A McDonald’s coupon promotion (via: PopSop)
(More layers of nested packaging, after the fold…)
November 17, 2010
Note: The upper right photo of the man with the Hellmann’s Mayonnaise tattoo is © by Robert “Ferd” Frank who played in a band called the Aerovons and recorded an album called Resurrection [album cover here] at Abbey Road in 1969 and who later played bass with John Cougar Mellencamp.
Beach Packaging Design
November 16, 2010
I bought and photographed the jar above in 2008, but I’m only now getting around to posting it.
Jack Daniel’s Mustard: another surprising —(but not completely counter-intuitive)— brand extension.
Managers often introduce brand extensions that differ significantly from their current product lines (e.g., Jack Daniels Mustard). Even though they do not introduce these extensions with the expectation that they will be negatively received or perform badly, such problems may indeed happen (e.g., Bic Perfume, Harley Davidson Wine Coolers).
Managing Negative Feedback Effects Associated With Brand Extensions: The Impact of Alternative Branding Strategies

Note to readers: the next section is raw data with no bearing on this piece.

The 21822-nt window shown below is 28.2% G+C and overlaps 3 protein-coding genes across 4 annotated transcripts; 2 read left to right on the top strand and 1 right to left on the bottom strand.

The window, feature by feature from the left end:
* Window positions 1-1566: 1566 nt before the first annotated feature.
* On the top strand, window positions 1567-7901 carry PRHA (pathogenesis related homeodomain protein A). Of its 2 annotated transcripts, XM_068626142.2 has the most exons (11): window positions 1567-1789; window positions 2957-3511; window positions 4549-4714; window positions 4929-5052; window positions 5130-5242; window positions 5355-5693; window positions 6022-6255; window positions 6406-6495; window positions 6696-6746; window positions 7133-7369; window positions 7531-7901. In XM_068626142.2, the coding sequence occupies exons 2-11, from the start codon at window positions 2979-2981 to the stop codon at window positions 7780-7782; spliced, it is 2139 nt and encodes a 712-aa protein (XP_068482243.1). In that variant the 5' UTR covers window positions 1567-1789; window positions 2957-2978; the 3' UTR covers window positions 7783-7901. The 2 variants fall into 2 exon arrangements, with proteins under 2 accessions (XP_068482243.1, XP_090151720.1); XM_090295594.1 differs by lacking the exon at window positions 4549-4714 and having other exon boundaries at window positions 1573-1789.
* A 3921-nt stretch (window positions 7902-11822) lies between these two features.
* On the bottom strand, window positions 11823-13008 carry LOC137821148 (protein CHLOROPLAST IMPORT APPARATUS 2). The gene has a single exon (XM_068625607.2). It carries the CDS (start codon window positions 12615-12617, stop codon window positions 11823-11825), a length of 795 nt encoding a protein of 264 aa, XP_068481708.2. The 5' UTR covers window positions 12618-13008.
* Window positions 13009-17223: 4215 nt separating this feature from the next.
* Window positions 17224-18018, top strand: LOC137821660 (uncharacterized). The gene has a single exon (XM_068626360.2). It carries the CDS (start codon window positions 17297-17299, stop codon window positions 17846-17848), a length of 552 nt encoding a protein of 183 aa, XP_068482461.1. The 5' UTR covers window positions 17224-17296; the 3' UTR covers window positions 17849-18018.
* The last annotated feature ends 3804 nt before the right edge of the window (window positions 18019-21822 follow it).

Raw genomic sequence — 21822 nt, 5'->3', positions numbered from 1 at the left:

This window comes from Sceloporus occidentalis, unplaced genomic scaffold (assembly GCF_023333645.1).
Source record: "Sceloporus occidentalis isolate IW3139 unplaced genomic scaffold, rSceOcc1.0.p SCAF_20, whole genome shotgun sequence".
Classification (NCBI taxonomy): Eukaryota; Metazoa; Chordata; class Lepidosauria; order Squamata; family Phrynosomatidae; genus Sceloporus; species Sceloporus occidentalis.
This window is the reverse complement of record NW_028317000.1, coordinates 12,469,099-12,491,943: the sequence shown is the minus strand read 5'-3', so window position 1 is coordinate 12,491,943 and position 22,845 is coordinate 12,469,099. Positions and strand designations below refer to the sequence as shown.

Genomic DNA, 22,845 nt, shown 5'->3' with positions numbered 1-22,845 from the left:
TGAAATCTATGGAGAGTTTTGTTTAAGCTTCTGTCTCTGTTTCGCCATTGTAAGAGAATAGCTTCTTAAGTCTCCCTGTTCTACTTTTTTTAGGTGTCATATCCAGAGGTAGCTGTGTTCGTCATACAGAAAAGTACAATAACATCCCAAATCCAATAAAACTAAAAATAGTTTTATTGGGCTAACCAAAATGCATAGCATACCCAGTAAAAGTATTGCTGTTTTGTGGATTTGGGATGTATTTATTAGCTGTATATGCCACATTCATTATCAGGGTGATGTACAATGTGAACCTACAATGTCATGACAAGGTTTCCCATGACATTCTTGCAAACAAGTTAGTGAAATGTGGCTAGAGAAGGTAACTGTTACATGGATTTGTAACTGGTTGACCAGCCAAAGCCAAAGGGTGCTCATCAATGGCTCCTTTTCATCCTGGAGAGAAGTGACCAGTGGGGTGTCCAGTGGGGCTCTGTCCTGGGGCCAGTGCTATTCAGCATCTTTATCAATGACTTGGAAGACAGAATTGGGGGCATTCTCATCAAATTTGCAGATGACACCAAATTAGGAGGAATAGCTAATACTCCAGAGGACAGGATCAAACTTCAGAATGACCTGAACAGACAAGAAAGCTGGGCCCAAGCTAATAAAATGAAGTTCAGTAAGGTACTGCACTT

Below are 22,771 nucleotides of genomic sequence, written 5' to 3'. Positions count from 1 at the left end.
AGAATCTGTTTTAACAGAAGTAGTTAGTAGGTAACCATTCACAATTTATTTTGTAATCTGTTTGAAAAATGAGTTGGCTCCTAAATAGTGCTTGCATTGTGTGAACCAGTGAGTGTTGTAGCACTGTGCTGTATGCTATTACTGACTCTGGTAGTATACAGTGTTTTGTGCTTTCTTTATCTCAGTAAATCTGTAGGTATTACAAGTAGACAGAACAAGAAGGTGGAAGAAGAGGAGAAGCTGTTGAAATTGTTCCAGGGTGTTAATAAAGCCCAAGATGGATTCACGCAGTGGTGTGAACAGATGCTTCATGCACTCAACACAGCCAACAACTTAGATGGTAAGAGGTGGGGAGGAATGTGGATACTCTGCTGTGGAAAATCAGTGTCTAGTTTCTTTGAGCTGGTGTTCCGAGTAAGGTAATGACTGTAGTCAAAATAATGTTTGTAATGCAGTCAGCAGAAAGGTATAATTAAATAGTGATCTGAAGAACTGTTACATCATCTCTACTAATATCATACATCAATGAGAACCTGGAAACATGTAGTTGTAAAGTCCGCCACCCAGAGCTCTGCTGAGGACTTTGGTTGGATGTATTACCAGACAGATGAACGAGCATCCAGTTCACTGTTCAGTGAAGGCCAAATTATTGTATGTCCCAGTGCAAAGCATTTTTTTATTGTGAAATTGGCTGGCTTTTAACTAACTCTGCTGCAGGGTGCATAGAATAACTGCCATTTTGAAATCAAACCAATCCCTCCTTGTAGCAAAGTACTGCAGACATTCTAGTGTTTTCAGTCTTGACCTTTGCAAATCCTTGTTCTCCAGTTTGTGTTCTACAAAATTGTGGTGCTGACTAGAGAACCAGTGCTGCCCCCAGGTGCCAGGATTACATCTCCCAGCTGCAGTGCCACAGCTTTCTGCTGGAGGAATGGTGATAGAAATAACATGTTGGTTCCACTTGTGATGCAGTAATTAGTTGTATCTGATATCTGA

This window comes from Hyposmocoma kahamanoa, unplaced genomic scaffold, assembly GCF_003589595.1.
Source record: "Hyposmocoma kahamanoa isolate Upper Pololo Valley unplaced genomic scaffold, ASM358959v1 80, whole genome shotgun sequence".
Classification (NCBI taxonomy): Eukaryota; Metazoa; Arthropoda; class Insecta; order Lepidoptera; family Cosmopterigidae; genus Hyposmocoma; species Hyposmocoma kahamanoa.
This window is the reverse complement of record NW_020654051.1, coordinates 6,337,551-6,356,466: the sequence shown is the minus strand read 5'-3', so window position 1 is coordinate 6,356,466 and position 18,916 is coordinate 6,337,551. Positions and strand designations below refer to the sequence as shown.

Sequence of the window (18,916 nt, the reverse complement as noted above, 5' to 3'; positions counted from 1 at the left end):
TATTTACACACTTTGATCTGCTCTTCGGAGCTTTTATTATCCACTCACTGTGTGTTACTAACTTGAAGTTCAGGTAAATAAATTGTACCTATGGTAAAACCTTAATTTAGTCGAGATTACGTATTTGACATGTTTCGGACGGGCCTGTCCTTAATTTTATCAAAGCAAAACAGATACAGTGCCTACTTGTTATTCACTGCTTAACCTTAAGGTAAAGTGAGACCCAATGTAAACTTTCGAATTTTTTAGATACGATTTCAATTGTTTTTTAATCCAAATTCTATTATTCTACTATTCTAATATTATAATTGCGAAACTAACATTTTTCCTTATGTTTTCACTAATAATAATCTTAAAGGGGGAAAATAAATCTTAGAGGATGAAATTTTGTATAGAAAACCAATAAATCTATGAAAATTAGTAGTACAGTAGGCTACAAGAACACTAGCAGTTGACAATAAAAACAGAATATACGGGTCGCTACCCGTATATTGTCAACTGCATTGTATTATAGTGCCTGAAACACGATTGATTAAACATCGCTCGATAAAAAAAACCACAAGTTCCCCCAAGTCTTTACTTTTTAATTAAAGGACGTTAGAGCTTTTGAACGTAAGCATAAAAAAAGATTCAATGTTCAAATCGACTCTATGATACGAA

(1997) by Milberg, Park & McCarthy
Unlike the ephemeral Marlboro Beer, Jack Daniel’s Mustard (manufactured by Marzetti and on the market for at least 13 years) appears to be enjoying some longevity. (And may just be the tip of the iceberg for Jack Daniel’s brand extensions.)
(More mustard varieties, after the fold…)
November 15, 2010
Thinking about packaging and tattoos, reminded me of Popeye for some reason. Popeye has tattoos of anchors on his arms. Some people have tattoos of Popeye on their arms. But if Popeye had a tattoo of himself on his arm…
Photo above right from: Dinosaur Comics
(See: also Droste Effect Packaging)
Beach Packaging Design
November 12, 2010
3 quotes from the pages of Wikipedia:
Six pack may also refer to: A colloquial term for a well-defined rectus abdominis muscle of the human abdomen.
It is the combination of the linea alba and the linea transversae which form the abdominal “six-pack” sought after by many people.
While the “sixpack” is by far the most common configuration of the muscle bellies of the rectus, there exist rare anatomic variations which result in the appearance of eight (“eightpack”), ten, or—even rarer—asymmetrically arranged segments. All these variations are functionally equivalent.
Are “beer bellies” and “six-pack abs” functionally equivalent? Maybe, but the irony of the joke hangs heavier in some cases than in others.
Although well-defined abdominal muscles are also call “washboard abs,” I’m guessing there are far fewer men getting tattoos of washboards. “Six-pack” is the more popular metaphor.
Beach Packaging Design